Can you imagine Mo Farah saying he doesn’t fancy training today and he’d rather sit on the sofa eating jaffa cakes watching bake off? Of course that’s what he might want to do but he won’t let himself do that. This is an Olympic attitude and you too have to have the same mindset. Do you think you’d feel better after a run or a Jaffa cake? With the run, maybe you can have both.



correct posture

Where are you now?

Back and neck ache, almost everyday.

Sit at a desk 8 hours a day.

2 hours in a car a day.

Sit on the sofa in the evening on the phone & watching TV

Eating late and difficulty getting to sleep.

Too tired to do any exercise.


Where do you want to be?



How are you going to get there?

Walk to work or to the train station.

Get a Sit-Stand desk

Get away from your desk at least every hour.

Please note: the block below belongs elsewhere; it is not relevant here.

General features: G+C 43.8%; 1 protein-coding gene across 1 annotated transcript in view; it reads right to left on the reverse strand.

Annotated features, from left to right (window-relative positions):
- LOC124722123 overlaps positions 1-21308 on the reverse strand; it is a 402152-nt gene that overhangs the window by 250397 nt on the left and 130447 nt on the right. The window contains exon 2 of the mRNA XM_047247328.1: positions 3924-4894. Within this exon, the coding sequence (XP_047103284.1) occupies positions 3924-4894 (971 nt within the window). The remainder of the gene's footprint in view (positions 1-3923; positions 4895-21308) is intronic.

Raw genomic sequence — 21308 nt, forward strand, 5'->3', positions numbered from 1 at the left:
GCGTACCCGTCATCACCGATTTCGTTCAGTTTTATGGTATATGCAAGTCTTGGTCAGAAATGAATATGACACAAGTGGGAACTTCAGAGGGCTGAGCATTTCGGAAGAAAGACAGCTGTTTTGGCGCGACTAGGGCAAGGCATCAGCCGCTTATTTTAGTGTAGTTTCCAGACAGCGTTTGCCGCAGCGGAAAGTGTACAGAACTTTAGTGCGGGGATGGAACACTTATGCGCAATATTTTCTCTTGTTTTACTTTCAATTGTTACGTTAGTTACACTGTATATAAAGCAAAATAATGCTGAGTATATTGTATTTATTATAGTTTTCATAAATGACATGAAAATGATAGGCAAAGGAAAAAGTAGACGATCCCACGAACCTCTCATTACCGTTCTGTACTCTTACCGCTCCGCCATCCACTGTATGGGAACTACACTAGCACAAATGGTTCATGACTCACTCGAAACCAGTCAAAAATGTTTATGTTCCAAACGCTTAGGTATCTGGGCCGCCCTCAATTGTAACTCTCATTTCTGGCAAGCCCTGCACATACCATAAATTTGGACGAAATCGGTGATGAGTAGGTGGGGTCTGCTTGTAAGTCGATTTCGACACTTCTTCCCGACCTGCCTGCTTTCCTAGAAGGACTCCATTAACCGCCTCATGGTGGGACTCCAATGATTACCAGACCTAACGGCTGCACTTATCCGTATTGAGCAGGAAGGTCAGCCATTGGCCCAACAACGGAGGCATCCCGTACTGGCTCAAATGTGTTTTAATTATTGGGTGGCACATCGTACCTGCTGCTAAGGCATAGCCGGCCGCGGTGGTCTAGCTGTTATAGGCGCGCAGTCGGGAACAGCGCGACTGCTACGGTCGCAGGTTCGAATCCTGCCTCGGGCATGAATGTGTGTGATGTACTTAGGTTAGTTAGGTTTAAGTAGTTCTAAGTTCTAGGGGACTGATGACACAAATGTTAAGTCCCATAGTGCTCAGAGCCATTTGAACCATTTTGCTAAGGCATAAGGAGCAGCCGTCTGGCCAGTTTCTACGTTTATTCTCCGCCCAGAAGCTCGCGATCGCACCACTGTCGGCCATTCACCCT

Search for some exercise classes close to work or home and go.

Do the Couch to 5K program and in 9 weeks you’ll be running 5km.

Group exercise is best as you will need motivation from others to help you stick with it.

Do some simple stretching and core exercises at home on the floor when you are watching TV

Keep hydrated

Repeat. Repeat. Repeat.

Olympic attitude

Make it happen and stick to it.


If you are worried about those aches and pains, why not give us a call on 01223 350622.